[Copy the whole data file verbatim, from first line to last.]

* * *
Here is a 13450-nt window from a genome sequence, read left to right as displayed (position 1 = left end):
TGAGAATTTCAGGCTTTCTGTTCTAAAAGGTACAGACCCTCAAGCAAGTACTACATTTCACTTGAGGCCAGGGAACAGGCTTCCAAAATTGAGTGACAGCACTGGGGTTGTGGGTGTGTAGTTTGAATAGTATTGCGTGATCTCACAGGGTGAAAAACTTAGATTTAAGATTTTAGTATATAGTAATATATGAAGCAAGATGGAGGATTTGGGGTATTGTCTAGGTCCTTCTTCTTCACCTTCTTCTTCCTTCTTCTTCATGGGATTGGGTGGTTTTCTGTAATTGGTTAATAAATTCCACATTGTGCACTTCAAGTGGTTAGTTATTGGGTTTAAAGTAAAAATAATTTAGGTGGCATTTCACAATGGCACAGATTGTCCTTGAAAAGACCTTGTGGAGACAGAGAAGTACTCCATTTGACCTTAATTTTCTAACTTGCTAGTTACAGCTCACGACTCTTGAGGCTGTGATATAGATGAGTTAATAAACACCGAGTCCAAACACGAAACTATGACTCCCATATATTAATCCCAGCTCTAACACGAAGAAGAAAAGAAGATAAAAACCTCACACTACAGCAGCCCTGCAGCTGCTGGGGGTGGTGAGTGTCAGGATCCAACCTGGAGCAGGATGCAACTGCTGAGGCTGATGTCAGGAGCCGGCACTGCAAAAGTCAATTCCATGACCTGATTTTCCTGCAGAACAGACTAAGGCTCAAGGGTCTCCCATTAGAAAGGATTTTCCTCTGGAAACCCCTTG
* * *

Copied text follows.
Here is a 13450-nt window from a genome sequence, read left to right as displayed (position 1 = left end):
TGAGAATTTCAGGCTTTCTGTTCTAAAAGGTACAGACCCTCAAGCAAGTACTACATTTCACTTGAGGCCAGGGAACAGGCTTCCAAAATTGAGTGACAGCACTGGGGTTGTGGGTGTGTAGTTTGAATAGTATTGCGTGATCTCACAGGGTGAAAAACTTAGATTTAAGATTTTAGTATATAGTAATATATGAAGCAAGATGGAGGATTTGGGGTATTGTCTAGGTCCTTCTTCTTCACCTTCTTCTTCCTTCTTCTTCATGGGATTGGGTGGTTTTCTGTAATTGGTTAATAAATTCCACATTGTGCACTTCAAGTGGTTAGTTATTGGGTTTAAAGTAAAAATAATTTAGGTGGCATTTCACAATGGCACAGATTGTCCTTGAAAAGACCTTGTGGAGACAGAGAAGTACTCCATTTGACCTTAATTTTCTAACTTGCTAGTTACAGCTCACGACTCTTGAGGCTGTGATATAGATGAGTTAATAAACACCGAGTCCAAACACGAAACTATGACTCCCATATATTAATCCCAGCTCTAACACGAAGAAGAAAAGAAGATAAAAACCTCACACTACAGCAGCCCTGCAGCTGCTGGGGGTGGTGAGTGTCAGGATCCAACCTGGAGCAGGATGCAACTGCTGAGGCTGATGTCAGGAGCCGGCACTGCAAAAGTCAATTCCATGACCTGATTTTCCTGCAGAACAGACTAAGGCTCAAGGGTCTCCCATTAGAAAGGATTTTCCTCTGGAAACCCCTTG